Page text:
Mazeing is a program that draws mazes for you to solve. Each maze is unique and only has one path from entrance to exit.
Mazeing can draw them on your computer screen and you can trace your path through the maze using your mouse. Alternatively you can print the maze out and solve it with a pen. And, you can generate mazes of amazing (pun intended) complexity, although you will need a high resolution display or printer to show them.
Mazeing was created over 14 years ago as an exercise in programming using Microsoft's then new Foundation Classes. Mazeing was a minor hit in its day and was available on the early Internet. It even found its way onto the "cover disks" (floppy disk) popular with computer magazines back then.
Mazeing is a very lightweight in terms of the computer resources it uses. There is no installation, it only consists of two files (the program and the help file) and all you do is just copy them onto your hard disk and double click on the executable (.exe) file to run it.
The program was designed for Windows 3.1 and amazingly it also runs on everything from Windows 95 to Windows 7 (32 bit). But, in the 64 bit versions of Windows Microsoft has removed support for 16 bit apps so Mazeing cannot run in that environment. It is a pity but I guess that Microsoft had to retire this technology sometime.
Removing the program is as simple as deleting the files. So, why not give it a go? The program is available for download below, as is the source code.
The image on the left shows a typical maze of medium complexity and below you can see the same maze which has been solved.
If you cannot find your way through a maze then you can always ask Mazeing to do it for you.
One of the great features of Mazeing is that it can automatically generate and print as many mazes as you wish. For each maze generated you can specify the number of normal copies to print (ie. without a solution) and the number of copies with a solution.
Why is this good?
To quote from the help file:
You could have fun with your family. Print a number of mazes with one copy for each member, then have a competition to see who completes the most mazes first. Because you all have a copy of the same maze the competition is fair. You can also print one copy of the solution for each maze in case no one can work it out.
Going on a long camping trip? You could print enough mazes to keep yourself occupied for weeks!
The algorithm for generating a maze is amazingly (there is that word again) simple, it is the frills that has made it complicated.
How to make a maze:
- Pick a cell on an existing path. Pick a cell at random next to it which is not already part of a path and remove the wall between the cells, move to the new cell and repeat this step. When you cannot proceed any further (all cells around the current cell are part of paths) then you have finished with that path. At random pick another cell on some path and repeat the whole process.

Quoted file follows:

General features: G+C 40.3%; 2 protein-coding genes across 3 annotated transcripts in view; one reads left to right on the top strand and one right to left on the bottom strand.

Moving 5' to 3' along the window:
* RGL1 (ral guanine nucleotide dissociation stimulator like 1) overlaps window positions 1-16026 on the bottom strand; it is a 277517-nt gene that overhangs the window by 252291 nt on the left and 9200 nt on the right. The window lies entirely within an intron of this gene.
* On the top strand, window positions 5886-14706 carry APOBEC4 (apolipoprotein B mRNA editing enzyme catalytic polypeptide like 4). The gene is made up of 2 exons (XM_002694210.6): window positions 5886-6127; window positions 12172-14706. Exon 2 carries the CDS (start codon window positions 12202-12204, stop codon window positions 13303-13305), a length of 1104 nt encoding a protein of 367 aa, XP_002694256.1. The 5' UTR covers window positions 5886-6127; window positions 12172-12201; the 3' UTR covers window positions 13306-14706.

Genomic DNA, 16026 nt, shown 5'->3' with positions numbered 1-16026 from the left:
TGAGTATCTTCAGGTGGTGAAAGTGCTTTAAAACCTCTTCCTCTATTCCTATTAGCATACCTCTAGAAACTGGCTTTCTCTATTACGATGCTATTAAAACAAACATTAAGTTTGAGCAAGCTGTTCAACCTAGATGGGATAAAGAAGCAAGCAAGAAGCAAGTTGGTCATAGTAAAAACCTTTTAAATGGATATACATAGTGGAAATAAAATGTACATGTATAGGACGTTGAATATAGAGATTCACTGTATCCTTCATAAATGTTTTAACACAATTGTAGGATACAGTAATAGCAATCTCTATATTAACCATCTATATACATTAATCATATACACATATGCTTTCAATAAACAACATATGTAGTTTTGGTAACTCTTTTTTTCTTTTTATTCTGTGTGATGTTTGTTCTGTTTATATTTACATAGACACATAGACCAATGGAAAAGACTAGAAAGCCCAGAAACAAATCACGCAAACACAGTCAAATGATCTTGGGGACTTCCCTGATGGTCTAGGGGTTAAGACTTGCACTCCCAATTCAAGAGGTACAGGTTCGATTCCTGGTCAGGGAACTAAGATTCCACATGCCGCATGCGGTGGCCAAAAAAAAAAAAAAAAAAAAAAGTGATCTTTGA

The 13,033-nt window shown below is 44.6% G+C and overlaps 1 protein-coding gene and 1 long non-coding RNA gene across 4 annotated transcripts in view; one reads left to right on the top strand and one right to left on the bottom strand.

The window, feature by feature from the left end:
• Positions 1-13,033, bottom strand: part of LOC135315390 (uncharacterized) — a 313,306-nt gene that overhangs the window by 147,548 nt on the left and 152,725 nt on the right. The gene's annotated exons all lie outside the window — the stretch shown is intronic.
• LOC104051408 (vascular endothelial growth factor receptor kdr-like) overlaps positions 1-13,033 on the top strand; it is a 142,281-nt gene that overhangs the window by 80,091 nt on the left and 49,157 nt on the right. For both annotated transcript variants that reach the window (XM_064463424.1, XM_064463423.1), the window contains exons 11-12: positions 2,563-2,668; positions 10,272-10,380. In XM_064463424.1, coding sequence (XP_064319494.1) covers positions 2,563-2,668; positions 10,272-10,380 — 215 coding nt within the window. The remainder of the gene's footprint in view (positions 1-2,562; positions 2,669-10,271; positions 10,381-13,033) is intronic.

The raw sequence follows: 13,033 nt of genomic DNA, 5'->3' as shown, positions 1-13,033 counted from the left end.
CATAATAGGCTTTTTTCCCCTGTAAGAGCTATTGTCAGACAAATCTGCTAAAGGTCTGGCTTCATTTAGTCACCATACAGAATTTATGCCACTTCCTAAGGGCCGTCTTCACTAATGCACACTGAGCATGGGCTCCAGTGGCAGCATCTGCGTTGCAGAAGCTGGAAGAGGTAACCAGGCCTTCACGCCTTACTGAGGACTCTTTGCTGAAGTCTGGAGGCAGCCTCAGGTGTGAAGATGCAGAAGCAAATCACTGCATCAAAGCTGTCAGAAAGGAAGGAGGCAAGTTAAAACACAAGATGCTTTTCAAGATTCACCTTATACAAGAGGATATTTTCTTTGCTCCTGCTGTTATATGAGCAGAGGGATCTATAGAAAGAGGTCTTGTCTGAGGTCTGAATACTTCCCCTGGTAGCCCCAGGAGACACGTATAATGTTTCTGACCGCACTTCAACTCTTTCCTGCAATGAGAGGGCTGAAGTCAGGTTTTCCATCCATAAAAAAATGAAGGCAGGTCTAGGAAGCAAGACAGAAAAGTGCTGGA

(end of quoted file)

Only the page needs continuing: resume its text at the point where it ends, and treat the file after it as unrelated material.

- You are finished generating the maze when you have tried starting a path from all cells which are part of a path (which will eventually be all cells in the matrix).
- To start you need to select one cell and declare that it is a path, from then on the algorithm will generate a maze with only one path from any cell to any other. All you do now is select at random an entrance and exit.
Mazeing is based on this algorithm but to make the main path through the maze more complicated it (the main path) is generated first.
This main path then becomes the seed for generating the rest of the maze.
To generate the main path pick a cell at random at the top, this is the entrance. Generate a path, this is similar to generating a path as described above except that when you cannot proceed any further (all cells around the current cell are part of paths) you back out and try alternative routes until you hit the bottom margin which becomes the exit.
Save the path as this is the solution.
To make this algorithm more efficient a number of frills were added:
- If the main path is too simple (length is less that a specified fraction of the total cells) then abort the whole thing and start again.
- If while generating the main path there is too little progress (due to backing out of blind spots where all neighbours are already part of the path) then scan back through the path and pick the spot closest to bottom (exit) and restart the path generation from there. If you have done this a certain number of times then abort the whole thing and start from the entrance again.
- While generating the main path do not move to a cell which has been visited (in addition to already used) in previous recursions while generating this path.
The source code is available for download below. It is written in an ancient version of Microsoft Visual C++ using the Microsoft Foundation Classes. As a result it will be almost impossible to duplicate the original development environment but the source is provided as the algorithm might be of interest to someone.
|Program and help file. Read the README.TXT for installation instructions.||DOWNLOAD|